Workday is betting that a new reporting engine some 18 months in the making can convince more large enterprises to use its cloud-based financial software, rather than the widely used finance applications from Oracle and SAP.
Dubbed Composite Reporting, the tool was developed in conjunction with Workday customers such as Netflix and Chuck E. Cheese, said Betsy Bland, vice president of financial management products at Workday.
When creating reports for company boards, finance employees have traditionally pulled data from multiple systems and then crunched a resulting series of spreadsheets into a single document, which is a time-consuming process, Bland said.
However, Workday’s architecture holds all of the company’s financial data in a single system, making it possible to generate reports on the fly, Bland said. Composite Reporting also gives employees the ability to combine multiple reports into a single view, as well as create more specialized reports, such as a profit-and-loss statement for a particular department.
The reports look and act much like spreadsheets, with features such as a grid layout and the use of formulas, Workday said. A feature called Worktags can be used to apply further dimensions to reports, such as time or region, according to a statement.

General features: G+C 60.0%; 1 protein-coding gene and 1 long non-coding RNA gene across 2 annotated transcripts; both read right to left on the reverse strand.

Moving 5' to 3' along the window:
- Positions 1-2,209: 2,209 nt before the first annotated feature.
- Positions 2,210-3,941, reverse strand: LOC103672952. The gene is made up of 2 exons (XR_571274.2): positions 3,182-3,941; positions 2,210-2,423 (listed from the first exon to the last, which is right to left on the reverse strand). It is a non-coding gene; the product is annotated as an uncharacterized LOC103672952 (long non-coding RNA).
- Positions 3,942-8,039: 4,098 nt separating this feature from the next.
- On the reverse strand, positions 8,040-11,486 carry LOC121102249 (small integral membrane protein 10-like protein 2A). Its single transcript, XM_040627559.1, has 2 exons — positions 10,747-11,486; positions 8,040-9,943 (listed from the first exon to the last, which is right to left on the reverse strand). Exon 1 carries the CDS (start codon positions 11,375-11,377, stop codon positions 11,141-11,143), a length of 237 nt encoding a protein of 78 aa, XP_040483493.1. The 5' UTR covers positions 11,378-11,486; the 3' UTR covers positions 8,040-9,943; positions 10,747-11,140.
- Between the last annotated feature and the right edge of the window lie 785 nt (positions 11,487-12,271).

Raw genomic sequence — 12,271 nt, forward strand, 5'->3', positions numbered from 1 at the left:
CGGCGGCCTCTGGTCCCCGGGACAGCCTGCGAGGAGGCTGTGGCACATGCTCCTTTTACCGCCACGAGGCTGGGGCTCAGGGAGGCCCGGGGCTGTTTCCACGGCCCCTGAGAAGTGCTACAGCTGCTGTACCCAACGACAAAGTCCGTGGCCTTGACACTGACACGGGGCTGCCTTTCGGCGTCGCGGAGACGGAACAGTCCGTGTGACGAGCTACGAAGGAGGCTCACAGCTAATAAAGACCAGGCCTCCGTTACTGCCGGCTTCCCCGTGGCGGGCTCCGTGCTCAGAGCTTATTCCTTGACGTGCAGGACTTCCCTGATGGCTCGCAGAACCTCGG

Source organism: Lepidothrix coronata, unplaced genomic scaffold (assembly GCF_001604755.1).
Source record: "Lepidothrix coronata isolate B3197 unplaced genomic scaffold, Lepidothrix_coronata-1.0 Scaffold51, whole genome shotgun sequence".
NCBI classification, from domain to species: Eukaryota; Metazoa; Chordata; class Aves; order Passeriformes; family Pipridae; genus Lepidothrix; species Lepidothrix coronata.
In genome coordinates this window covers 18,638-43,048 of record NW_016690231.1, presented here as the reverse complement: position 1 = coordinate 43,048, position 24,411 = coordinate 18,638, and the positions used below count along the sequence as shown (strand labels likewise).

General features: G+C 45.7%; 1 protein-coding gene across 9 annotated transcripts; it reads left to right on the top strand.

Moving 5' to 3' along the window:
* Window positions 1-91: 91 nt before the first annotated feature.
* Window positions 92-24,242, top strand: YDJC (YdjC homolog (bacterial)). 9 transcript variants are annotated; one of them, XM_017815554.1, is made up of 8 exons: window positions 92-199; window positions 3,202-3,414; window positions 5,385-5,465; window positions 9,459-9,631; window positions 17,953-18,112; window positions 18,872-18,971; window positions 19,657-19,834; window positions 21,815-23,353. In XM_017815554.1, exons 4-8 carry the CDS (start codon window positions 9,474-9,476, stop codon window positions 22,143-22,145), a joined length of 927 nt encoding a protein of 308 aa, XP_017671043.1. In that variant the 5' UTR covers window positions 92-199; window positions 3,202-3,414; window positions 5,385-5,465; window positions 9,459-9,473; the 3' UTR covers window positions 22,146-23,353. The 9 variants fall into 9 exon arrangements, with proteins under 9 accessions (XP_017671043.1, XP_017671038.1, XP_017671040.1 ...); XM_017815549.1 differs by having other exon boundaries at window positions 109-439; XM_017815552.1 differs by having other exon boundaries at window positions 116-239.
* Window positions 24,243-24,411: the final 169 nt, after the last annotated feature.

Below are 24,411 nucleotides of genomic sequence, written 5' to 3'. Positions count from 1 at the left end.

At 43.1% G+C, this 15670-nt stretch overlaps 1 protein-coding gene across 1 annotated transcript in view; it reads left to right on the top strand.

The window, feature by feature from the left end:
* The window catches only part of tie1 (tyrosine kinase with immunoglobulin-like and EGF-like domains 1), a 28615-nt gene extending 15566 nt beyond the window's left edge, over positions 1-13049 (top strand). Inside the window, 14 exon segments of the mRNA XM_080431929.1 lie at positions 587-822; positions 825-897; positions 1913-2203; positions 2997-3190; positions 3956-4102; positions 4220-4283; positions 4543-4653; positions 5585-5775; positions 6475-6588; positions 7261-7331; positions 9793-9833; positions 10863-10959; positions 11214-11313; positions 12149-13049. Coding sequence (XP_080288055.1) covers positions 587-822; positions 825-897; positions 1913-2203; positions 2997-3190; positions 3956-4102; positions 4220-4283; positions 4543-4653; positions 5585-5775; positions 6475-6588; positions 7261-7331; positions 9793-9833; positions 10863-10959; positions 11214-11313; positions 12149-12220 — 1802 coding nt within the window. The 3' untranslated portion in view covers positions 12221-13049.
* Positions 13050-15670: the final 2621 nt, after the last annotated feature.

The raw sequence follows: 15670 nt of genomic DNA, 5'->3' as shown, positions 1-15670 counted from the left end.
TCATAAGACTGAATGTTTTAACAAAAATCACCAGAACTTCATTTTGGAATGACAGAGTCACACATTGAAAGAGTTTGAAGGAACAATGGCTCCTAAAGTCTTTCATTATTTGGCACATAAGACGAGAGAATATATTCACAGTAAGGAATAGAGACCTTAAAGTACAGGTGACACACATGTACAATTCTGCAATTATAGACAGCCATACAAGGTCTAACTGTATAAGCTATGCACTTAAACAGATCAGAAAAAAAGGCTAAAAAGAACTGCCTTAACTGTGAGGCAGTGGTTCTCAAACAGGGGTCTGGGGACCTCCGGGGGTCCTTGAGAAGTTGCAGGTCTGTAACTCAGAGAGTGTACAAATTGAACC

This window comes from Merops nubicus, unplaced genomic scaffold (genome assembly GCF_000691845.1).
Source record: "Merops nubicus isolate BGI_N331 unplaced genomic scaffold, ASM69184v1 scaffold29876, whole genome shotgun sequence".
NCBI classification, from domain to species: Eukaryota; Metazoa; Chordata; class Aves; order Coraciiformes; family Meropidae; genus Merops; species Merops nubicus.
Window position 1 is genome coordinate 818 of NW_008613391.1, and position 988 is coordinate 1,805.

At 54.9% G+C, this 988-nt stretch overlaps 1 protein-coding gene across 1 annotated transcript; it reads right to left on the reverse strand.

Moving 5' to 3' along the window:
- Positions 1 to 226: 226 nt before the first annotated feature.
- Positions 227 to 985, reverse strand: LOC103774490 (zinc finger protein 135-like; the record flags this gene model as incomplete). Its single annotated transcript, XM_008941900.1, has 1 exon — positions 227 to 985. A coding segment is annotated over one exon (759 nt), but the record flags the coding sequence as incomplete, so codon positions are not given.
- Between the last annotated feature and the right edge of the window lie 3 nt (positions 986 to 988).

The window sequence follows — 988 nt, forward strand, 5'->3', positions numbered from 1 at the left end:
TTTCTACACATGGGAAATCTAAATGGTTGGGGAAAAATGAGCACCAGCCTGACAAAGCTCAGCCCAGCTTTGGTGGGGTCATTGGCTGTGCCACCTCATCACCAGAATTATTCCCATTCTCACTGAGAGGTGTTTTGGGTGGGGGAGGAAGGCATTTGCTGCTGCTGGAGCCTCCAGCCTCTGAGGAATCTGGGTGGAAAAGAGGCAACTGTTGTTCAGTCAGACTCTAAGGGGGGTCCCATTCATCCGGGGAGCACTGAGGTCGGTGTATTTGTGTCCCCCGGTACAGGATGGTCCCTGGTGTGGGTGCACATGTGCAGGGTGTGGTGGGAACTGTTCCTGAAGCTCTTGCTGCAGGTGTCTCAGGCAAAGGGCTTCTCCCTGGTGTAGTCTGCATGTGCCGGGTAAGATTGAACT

Finally, the reporting system provides identity and access management controls that govern what access a particular employee can have to various sets of information.
Composite Reporting is a “much needed” feature for Workday as it makes it easy to share and pull information together, said analyst Ray Wang, chairman and founder of Constellation Research. “A business analyst can do it.”
While it’s easy to use, at the same time an employee “can go nuts and create some crazy custom reporting,” Wang added. “Think of this as the report writer on steroids.”
Composite Reporting is part of Workday 23, which is now generally available, Bland said.